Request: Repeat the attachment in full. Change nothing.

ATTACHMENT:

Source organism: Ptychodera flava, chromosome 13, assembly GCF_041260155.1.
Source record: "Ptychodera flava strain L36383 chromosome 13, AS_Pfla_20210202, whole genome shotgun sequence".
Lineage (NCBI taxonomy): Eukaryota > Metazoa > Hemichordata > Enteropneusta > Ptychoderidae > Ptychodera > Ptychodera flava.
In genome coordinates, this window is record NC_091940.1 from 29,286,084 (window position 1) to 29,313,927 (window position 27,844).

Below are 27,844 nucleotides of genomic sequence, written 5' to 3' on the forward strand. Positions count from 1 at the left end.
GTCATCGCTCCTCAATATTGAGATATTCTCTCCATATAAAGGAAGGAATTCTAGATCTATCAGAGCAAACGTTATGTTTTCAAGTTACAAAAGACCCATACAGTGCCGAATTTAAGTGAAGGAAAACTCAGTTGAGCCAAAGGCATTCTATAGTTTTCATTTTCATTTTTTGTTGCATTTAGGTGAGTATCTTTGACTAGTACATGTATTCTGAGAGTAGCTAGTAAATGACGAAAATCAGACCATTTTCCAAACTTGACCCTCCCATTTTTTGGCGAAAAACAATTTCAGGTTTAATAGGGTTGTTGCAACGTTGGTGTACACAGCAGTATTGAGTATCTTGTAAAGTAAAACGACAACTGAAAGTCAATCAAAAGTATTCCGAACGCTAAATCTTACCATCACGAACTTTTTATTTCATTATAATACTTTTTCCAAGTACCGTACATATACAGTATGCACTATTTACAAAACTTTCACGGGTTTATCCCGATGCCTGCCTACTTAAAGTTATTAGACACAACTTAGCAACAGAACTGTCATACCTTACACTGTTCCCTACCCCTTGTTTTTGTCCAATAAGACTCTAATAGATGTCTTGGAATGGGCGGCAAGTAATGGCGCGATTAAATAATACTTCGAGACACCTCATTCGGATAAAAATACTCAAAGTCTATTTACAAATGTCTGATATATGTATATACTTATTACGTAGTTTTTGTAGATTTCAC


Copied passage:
Source organism: Ptychodera flava, chromosome 13, assembly GCF_041260155.1.
Source record: "Ptychodera flava strain L36383 chromosome 13, AS_Pfla_20210202, whole genome shotgun sequence".
Lineage (NCBI taxonomy): Eukaryota > Metazoa > Hemichordata > Enteropneusta > Ptychoderidae > Ptychodera > Ptychodera flava.
In genome coordinates, this window is record NC_091940.1 from 29,286,084 (window position 1) to 29,313,927 (window position 27,844).

Below are 27,844 nucleotides of genomic sequence, written 5' to 3' on the forward strand. Positions count from 1 at the left end.
GTCATCGCTCCTCAATATTGAGATATTCTCTCCATATAAAGGAAGGAATTCTAGATCTATCAGAGCAAACGTTATGTTTTCAAGTTACAAAAGACCCATACAGTGCCGAATTTAAGTGAAGGAAAACTCAGTTGAGCCAAAGGCATTCTATAGTTTTCATTTTCATTTTTTGTTGCATTTAGGTGAGTATCTTTGACTAGTACATGTATTCTGAGAGTAGCTAGTAAATGACGAAAATCAGACCATTTTCCAAACTTGACCCTCCCATTTTTTGGCGAAAAACAATTTCAGGTTTAATAGGGTTGTTGCAACGTTGGTGTACACAGCAGTATTGAGTATCTTGTAAAGTAAAACGACAACTGAAAGTCAATCAAAAGTATTCCGAACGCTAAATCTTACCATCACGAACTTTTTATTTCATTATAATACTTTTTCCAAGTACCGTACATATACAGTATGCACTATTTACAAAACTTTCACGGGTTTATCCCGATGCCTGCCTACTTAAAGTTATTAGACACAACTTAGCAACAGAACTGTCATACCTTACACTGTTCCCTACCCCTTGTTTTTGTCCAATAAGACTCTAATAGATGTCTTGGAATGGGCGGCAAGTAATGGCGCGATTAAATAATACTTCGAGACACCTCATTCGGATAAAAATACTCAAAGTCTATTTACAAATGTCTGATATATGTATATACTTATTACGTAGTTTTTGTAGATTTCAC